From the beginning of his career, Peter Calthorpe has been a leading innovator in sustainable building projects, sustainable development, and walkable communities. A leader in the New Urbanism Movement, he is an important resource for solutions to current problems of urban sprawl, suburban isolation, and the related problems of outsized energy consumption and an outsized share of world emissions. According to 'Ecological Urbanism', relentless and thoughtless development have created a way of living that brings us to a point of reckoning regarding energy, climate change and the way we shape our communities. The answer to these crises is 'Sustainable Development',…

Green Metropolis

By David Owen,

Book cover of Green Metropolis: Why Living Smaller, Living Closer, and Driving Less Are the Keys to Sustainability

David Owen cares about cities and climate change, but the solution he suggests may seem counter-intuitive. At least it seemed so to me, until I began to look around at my own relatively sustainable city, Montreal. Owen argues that dense cities are really more environmentally friendly than spread out ones, and if we're going to get a handle on carbon emissions we are going to have to live closer together.  He doesn't advocate high rises all over as Le Corbusiier would, but a mixture of housing heights tied to effective public transportation. He presents workable ideas that can change the world. 

Green Metropolis

By David Owen,

Why should I read it?

1 author picked Green Metropolis as one of their favorite books, and they share why you should read it.

What is this book about?

In this remarkable challenge to conventional thinking about the environment, David Owen argues that the greenest community in the United States is not Portland, Oregon, or Snowmass, Colorado, but New York, New York. Most Americans think of crowded cities as ecological nightmares, as wastelands of concrete and garbage and diesel fumes and traffic jams. Yet residents of compact urban centers, Owen shows, individually consume less oil, electricity, and water than other Americans. They live in smaller spaces, discard less trash, and, most important of all, spend far less time in automobiles. Residents of Manhattan- the most densely populated place in…

The Horse in the City

By Clay McShane, Joel Tarr,

Book cover of The Horse in the City: Living Machines in the Nineteenth Century

People don’t often think of horses as urban dwellers, but until the 1930s, American urban life depended on the thousands of horses who were residents, workers, commuters, and consumers. A banker in Boston encountered more horses than a cowboy in Colorado. Tarr and McShane describe urban horses as “living machines” used for mass transit, individual transportation, delivery, construction, manufacturing, and city services. The authors present a wealth of fascinating information and ideas about this relatively unknown aspect of history. The topical organization about how human urbanites obtained, used, supplied, doctored, managed, and maintained equine urbanites makes it easy for readers to dip into the sections of the book that catch their interest.

The Horse in the City

By Clay McShane, Joel Tarr,

Why should I read it?

1 author picked The Horse in the City as one of their favorite books, and they share why you should read it.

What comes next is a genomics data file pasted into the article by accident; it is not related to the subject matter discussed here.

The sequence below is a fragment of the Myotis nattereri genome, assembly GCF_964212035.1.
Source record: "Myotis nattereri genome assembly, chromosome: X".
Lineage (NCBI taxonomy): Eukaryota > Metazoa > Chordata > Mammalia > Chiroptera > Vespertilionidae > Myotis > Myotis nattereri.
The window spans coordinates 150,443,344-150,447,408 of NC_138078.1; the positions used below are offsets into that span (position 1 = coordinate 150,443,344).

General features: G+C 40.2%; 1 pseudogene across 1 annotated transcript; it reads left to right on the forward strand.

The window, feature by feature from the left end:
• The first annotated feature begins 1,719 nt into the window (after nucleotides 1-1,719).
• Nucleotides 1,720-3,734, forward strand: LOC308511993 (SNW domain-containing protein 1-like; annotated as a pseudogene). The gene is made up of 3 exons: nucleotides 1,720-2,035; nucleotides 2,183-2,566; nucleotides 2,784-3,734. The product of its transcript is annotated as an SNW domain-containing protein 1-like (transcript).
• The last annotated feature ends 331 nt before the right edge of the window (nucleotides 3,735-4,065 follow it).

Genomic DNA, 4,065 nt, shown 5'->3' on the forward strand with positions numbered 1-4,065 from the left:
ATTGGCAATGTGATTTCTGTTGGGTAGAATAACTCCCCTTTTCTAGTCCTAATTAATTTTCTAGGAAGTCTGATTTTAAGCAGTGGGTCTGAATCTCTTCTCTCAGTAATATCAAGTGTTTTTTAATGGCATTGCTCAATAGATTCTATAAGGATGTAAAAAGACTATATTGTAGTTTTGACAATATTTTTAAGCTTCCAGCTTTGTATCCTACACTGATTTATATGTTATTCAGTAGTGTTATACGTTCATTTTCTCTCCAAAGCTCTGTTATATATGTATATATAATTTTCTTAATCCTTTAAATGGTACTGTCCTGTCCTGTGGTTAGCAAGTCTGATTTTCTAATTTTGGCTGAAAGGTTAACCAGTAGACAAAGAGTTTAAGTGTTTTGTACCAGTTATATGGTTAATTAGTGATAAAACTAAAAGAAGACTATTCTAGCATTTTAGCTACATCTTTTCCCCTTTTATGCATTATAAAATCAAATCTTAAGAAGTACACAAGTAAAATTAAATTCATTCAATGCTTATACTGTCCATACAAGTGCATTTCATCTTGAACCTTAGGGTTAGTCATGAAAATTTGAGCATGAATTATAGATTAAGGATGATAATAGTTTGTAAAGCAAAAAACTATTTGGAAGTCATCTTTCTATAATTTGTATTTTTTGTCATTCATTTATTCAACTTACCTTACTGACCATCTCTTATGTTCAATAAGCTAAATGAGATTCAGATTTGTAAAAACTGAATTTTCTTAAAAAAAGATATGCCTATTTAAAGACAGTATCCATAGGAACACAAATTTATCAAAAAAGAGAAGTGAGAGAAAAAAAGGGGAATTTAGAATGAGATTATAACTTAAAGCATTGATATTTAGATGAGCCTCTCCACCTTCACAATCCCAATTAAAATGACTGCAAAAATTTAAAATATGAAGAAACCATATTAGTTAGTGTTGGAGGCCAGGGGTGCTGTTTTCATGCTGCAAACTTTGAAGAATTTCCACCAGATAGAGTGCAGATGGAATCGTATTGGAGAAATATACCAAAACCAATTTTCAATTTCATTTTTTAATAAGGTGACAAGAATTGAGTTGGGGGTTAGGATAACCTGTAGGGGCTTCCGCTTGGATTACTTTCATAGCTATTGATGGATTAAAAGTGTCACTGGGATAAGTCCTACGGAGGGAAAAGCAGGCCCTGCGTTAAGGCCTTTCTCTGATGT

What is this book about?

The nineteenth century was the golden age of the horse. In urban America, the indispensable horse provided the power for not only vehicles that moved freight, transported passengers, and fought fires but also equipment in breweries, mills, foundries, and machine shops. Clay McShane and Joel A. Tarr, prominent scholars of American urban life, here explore the critical role that the horse played in the growing nineteenth-century metropolis. Using such diverse sources as veterinary manuals, stable periodicals, teamster magazines, city newspapers, and agricultural yearbooks, they examine how the horses were housed and fed and how workers bred, trained, marketed, and employed…

Animal Metropolis

By Joanna Dean (editor), Darcy Ingram (editor), Christabelle Sethna (editor)

Book cover of Animal Metropolis: Histories of Human-Animal Relations in Canada

This book is full of engaging and thoughtful essays focusing on the ways that human-animal histories have shaped so many aspects of life in Canada. From the horses on the streets of Montreal in the 19th century to more recent exploration of captive animals in Vancouver, this book presents an important range of topics that ask the reader to think differently about the histories, spaces, and species they may think they know. I also really appreciate that the University of Calgary Press has published an open access version of this book.

Animal Metropolis

By Joanna Dean (editor), Darcy Ingram (editor), Christabelle Sethna (editor)

Why should I read it?

1 author picked Animal Metropolis as one of their favorite books, and they share why you should read it.

What is this book about?

Animal Metropolis brings a Canadian perspective to the growing field of animal history, ranging across species and cities, from the beavers who engineered Stanley Park to the carthorses who shaped the city of Montreal. Some essays consider animals as spectacle: orca captivity in Vancouver, polar bear tourism in Churchill, Manitoba, fish on display in the Dominion Fisheries Museum, and the racialized memory of Jumbo the elephant in St. Thomas, Ontario. Others examine the bodily intimacies of shared urban spaces: the regulation of rabid dogs in Banff, the maternal politics of pure milk in Hamilton and the circulation of tetanus bacilli…

5 book lists we think you will like!